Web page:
2-Bedroom Duplex Up Loft Returns to Try Again: 1137 N. Wood in the East Village

1137-n-wood-approved

This 2-bedroom duplex-up loft at 1137 N. Wood in the East Village recently came on the market.

But most of you will remember it from earlier this summer because we chattered about it as a microcosm of the hot Chicago housing market. See the chatter here.

Ironically, it didn’t sell in the first go-around and was withdrawn from the market but has now come back on at a lower price point.

If you recall it has 17 foot ceilings with exposed brick.

The main level has dark ebony floors and the kitchen has white cabinets, stainless steel appliances and black granite countertops.

One bedroom is located on the main floor, and has windows and full walls, while the second bedroom is duplex-up and has a 30×9 deck.

The upstairs bedroom has carpet.

The loft has the other features buyers look for including central air, washer/dryer in the unit and it includes garage parking.

This property is located near the hot restaurants/shops on Division and is within a short walking distance to the Blue Line el stop.

Originally listed for $500,000 in July, it has been reduced and is now listed at $480,000.

Will this reduction get the deal done?

Sophia Klopas at Berkshire Hathaway KoenigRubloff still has the listing. See the pictures here.

Unit #2B: 2 bedroom, 2 bath, duplex up, no square footage listed

  • Sold in May 2006 for $415,000
  • Originally listed in July 2015 for $500,000
  • Withdrawn in August 2015
  • Recently re-listed for $480,000
  • Assessments of $310 a month (includes water, snow removal, exterior maintenance)
  • The listing says there is $12,000 in building reserves. There are 16 units in the building. Is this enough for a building of this size? It also says no specials are planned.
  • Taxes of $5120
  • Central Air
  • Washer/Dryer in the unit
  • Garage parking included
  • Bedroom #1: 17×14 (second floor)
  • Bedroom #2: 14×10 (first floor)

8 Responses to “2-Bedroom Duplex Up Loft Returns to Try Again: 1137 N. Wood in the East Village”

  1. Could someone please explain to me why would a 20K cut in the price make a difference? Surely people who were willing to pay 480K for this would have still checked out the 500K place and made an offer. I don’t get 15-20K reductions at this price point.

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  2. The low reserves would scare me away unless they had just finished a major rehab and were in the process of rebuilding the reserves.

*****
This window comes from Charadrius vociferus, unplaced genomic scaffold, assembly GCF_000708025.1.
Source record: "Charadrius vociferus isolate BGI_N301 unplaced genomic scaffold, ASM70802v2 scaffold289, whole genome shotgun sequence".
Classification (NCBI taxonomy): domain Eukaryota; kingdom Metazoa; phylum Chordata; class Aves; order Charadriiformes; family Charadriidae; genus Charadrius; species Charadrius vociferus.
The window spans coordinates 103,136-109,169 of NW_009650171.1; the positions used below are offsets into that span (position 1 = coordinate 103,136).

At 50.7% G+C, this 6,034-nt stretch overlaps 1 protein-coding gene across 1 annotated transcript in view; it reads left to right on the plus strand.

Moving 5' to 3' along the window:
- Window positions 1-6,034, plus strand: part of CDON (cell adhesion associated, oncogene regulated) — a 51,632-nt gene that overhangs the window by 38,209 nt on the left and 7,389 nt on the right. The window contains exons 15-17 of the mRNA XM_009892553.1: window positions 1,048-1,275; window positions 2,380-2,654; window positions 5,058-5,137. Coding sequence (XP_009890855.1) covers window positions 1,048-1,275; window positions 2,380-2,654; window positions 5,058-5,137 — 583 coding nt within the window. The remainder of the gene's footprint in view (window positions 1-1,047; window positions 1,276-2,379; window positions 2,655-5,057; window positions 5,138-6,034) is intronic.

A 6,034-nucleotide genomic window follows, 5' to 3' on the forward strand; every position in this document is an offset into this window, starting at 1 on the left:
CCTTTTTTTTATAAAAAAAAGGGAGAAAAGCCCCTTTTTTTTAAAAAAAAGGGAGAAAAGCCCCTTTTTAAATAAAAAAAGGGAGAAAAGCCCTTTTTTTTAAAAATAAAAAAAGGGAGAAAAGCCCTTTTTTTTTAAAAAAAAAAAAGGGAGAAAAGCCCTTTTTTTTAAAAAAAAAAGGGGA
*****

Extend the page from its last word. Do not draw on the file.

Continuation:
The view is also horrible for this particular unit. I wish more buildings were forced to bury the power lines.

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  3. “I wish more buildings were forced to bury the power lines.”

    And if this building has (were to have) buried power lines, the poles and lines serving everyone else on teh block would still be there.

    Is the “pole in the middle of the kitchen” the hawt new design trend?? I think I want one, but only if I can have it hooked to a scupper so I can get the soothing sound of falling water during storms.

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  4. I’m going to assume that many people are turned away once they see that pole right in the middle of the kitchen.

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  5. The pole in the kitchen, the view of an alley littered the power line poles, the outdated sinks in the bathroom, the low building reserves, the barely green zone location… $480k for this place is ridiculous.

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  6. I live in this building and I will tell you that the reserves are a non-issue, and that another unit that was on the market at the same time just sold for a higher price than this is listed for. The location cannot be beat and I am sure that plenty of people will be willing to pay the money to do minor updates at this price. Also, the building is a converted factory which is why there’s a pole in the kitchen, not because someone thought it was “cool.” Stroll down the street, you are next to all the bars and restaurants with three community gardens on the block and the building is extremely quiet at night, with parking and an elevator in a 4 floor building. Hard to find something comparable.

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  7. “Also, the building is a converted factory which is why there’s a pole in the kitchen, not because someone thought it was “cool.”

    I think we understand that. It’s just poor design by the architect. Was there no absolute reason through a revised layout, that these poles couldn’t be buried behind walls, or better yet, removed for some other type of structural element. I guess that would have cost money and advanced creativity.

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  8. “Also, the building is a converted factory which is why there’s a pole in the kitchen, not because someone thought it was “cool.””

    So, that it is a converted factory would justify a single common bathroom, too, I suppose.

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